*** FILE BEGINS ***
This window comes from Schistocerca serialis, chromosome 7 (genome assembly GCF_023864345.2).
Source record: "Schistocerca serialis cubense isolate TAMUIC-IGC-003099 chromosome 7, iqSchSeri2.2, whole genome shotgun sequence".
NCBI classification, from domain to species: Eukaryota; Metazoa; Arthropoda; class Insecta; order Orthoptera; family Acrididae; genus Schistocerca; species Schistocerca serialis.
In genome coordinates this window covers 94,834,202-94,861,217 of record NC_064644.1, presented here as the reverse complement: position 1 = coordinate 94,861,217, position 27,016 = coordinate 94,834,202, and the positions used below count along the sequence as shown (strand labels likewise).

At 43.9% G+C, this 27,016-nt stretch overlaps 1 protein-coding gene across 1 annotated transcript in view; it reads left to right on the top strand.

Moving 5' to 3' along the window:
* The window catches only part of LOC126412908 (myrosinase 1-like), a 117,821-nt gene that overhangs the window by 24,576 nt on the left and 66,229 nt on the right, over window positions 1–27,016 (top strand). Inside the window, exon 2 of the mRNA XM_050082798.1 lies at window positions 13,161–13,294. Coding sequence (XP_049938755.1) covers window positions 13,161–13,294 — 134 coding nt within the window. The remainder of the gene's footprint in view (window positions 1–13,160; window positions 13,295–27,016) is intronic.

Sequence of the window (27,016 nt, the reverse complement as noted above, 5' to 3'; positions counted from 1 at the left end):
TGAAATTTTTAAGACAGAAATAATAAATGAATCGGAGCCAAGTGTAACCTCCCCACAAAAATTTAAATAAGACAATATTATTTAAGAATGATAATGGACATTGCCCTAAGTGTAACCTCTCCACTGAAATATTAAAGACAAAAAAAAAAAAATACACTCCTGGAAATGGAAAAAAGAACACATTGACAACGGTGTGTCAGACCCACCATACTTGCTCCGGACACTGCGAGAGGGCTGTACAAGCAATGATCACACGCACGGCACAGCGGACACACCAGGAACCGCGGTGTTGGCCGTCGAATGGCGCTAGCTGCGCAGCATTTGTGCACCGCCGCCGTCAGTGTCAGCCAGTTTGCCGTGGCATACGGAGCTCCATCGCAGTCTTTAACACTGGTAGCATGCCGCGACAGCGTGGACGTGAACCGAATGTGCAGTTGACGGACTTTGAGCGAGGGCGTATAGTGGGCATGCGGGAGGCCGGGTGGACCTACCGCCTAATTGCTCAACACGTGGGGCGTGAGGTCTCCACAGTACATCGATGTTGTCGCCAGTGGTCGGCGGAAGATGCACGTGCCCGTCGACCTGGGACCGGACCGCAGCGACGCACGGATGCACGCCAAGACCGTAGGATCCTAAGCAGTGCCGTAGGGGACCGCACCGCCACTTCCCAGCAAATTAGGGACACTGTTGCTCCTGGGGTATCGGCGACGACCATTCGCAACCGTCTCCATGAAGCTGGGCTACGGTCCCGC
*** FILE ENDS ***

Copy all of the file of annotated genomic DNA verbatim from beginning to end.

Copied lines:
This window comes from Schistocerca serialis, chromosome 7 (genome assembly GCF_023864345.2).
Source record: "Schistocerca serialis cubense isolate TAMUIC-IGC-003099 chromosome 7, iqSchSeri2.2, whole genome shotgun sequence".
NCBI classification, from domain to species: Eukaryota; Metazoa; Arthropoda; class Insecta; order Orthoptera; family Acrididae; genus Schistocerca; species Schistocerca serialis.
In genome coordinates this window covers 94,834,202-94,861,217 of record NC_064644.1, presented here as the reverse complement: position 1 = coordinate 94,861,217, position 27,016 = coordinate 94,834,202, and the positions used below count along the sequence as shown (strand labels likewise).

At 43.9% G+C, this 27,016-nt stretch overlaps 1 protein-coding gene across 1 annotated transcript in view; it reads left to right on the top strand.

Moving 5' to 3' along the window:
* The window catches only part of LOC126412908 (myrosinase 1-like), a 117,821-nt gene that overhangs the window by 24,576 nt on the left and 66,229 nt on the right, over window positions 1–27,016 (top strand). Inside the window, exon 2 of the mRNA XM_050082798.1 lies at window positions 13,161–13,294. Coding sequence (XP_049938755.1) covers window positions 13,161–13,294 — 134 coding nt within the window. The remainder of the gene's footprint in view (window positions 1–13,160; window positions 13,295–27,016) is intronic.

Sequence of the window (27,016 nt, the reverse complement as noted above, 5' to 3'; positions counted from 1 at the left end):
TGAAATTTTTAAGACAGAAATAATAAATGAATCGGAGCCAAGTGTAACCTCCCCACAAAAATTTAAATAAGACAATATTATTTAAGAATGATAATGGACATTGCCCTAAGTGTAACCTCTCCACTGAAATATTAAAGACAAAAAAAAAAAAATACACTCCTGGAAATGGAAAAAAGAACACATTGACAACGGTGTGTCAGACCCACCATACTTGCTCCGGACACTGCGAGAGGGCTGTACAAGCAATGATCACACGCACGGCACAGCGGACACACCAGGAACCGCGGTGTTGGCCGTCGAATGGCGCTAGCTGCGCAGCATTTGTGCACCGCCGCCGTCAGTGTCAGCCAGTTTGCCGTGGCATACGGAGCTCCATCGCAGTCTTTAACACTGGTAGCATGCCGCGACAGCGTGGACGTGAACCGAATGTGCAGTTGACGGACTTTGAGCGAGGGCGTATAGTGGGCATGCGGGAGGCCGGGTGGACCTACCGCCTAATTGCTCAACACGTGGGGCGTGAGGTCTCCACAGTACATCGATGTTGTCGCCAGTGGTCGGCGGAAGATGCACGTGCCCGTCGACCTGGGACCGGACCGCAGCGACGCACGGATGCACGCCAAGACCGTAGGATCCTAAGCAGTGCCGTAGGGGACCGCACCGCCACTTCCCAGCAAATTAGGGACACTGTTGCTCCTGGGGTATCGGCGACGACCATTCGCAACCGTCTCCATGAAGCTGGGCTACGGTCCCGC